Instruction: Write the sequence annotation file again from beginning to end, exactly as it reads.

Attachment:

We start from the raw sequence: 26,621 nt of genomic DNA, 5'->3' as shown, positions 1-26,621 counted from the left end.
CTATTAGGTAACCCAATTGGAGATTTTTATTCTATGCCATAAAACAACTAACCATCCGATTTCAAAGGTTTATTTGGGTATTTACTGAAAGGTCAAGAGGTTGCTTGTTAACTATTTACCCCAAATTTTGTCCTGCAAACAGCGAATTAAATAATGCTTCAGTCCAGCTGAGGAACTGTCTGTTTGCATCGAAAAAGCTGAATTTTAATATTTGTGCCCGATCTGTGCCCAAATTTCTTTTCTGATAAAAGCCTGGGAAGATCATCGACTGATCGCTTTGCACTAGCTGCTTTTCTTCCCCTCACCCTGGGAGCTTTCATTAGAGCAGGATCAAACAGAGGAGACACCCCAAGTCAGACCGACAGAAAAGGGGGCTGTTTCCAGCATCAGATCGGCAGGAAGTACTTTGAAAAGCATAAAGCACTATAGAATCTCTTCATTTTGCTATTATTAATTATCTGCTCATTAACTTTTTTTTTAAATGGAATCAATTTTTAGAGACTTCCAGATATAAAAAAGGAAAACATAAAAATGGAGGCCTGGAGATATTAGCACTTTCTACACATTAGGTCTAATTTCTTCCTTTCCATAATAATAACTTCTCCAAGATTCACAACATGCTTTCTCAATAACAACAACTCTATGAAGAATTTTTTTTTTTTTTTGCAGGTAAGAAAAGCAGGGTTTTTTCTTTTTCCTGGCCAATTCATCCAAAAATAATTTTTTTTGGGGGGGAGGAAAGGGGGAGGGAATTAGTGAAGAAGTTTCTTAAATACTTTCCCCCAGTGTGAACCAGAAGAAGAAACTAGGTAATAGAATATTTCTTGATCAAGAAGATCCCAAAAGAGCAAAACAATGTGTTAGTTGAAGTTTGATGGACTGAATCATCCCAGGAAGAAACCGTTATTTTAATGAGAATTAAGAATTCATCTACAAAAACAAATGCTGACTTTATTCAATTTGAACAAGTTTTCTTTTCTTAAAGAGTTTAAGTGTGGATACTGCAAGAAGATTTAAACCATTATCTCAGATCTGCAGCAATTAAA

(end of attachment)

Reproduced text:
We start from the raw sequence: 26,621 nt of genomic DNA, 5'->3' as shown, positions 1-26,621 counted from the left end.
CTATTAGGTAACCCAATTGGAGATTTTTATTCTATGCCATAAAACAACTAACCATCCGATTTCAAAGGTTTATTTGGGTATTTACTGAAAGGTCAAGAGGTTGCTTGTTAACTATTTACCCCAAATTTTGTCCTGCAAACAGCGAATTAAATAATGCTTCAGTCCAGCTGAGGAACTGTCTGTTTGCATCGAAAAAGCTGAATTTTAATATTTGTGCCCGATCTGTGCCCAAATTTCTTTTCTGATAAAAGCCTGGGAAGATCATCGACTGATCGCTTTGCACTAGCTGCTTTTCTTCCCCTCACCCTGGGAGCTTTCATTAGAGCAGGATCAAACAGAGGAGACACCCCAAGTCAGACCGACAGAAAAGGGGGCTGTTTCCAGCATCAGATCGGCAGGAAGTACTTTGAAAAGCATAAAGCACTATAGAATCTCTTCATTTTGCTATTATTAATTATCTGCTCATTAACTTTTTTTTTAAATGGAATCAATTTTTAGAGACTTCCAGATATAAAAAAGGAAAACATAAAAATGGAGGCCTGGAGATATTAGCACTTTCTACACATTAGGTCTAATTTCTTCCTTTCCATAATAATAACTTCTCCAAGATTCACAACATGCTTTCTCAATAACAACAACTCTATGAAGAATTTTTTTTTTTTTTTGCAGGTAAGAAAAGCAGGGTTTTTTCTTTTTCCTGGCCAATTCATCCAAAAATAATTTTTTTTGGGGGGGAGGAAAGGGGGAGGGAATTAGTGAAGAAGTTTCTTAAATACTTTCCCCCAGTGTGAACCAGAAGAAGAAACTAGGTAATAGAATATTTCTTGATCAAGAAGATCCCAAAAGAGCAAAACAATGTGTTAGTTGAAGTTTGATGGACTGAATCATCCCAGGAAGAAACCGTTATTTTAATGAGAATTAAGAATTCATCTACAAAAACAAATGCTGACTTTATTCAATTTGAACAAGTTTTCTTTTCTTAAAGAGTTTAAGTGTGGATACTGCAAGAAGATTTAAACCATTATCTCAGATCTGCAGCAATTAAA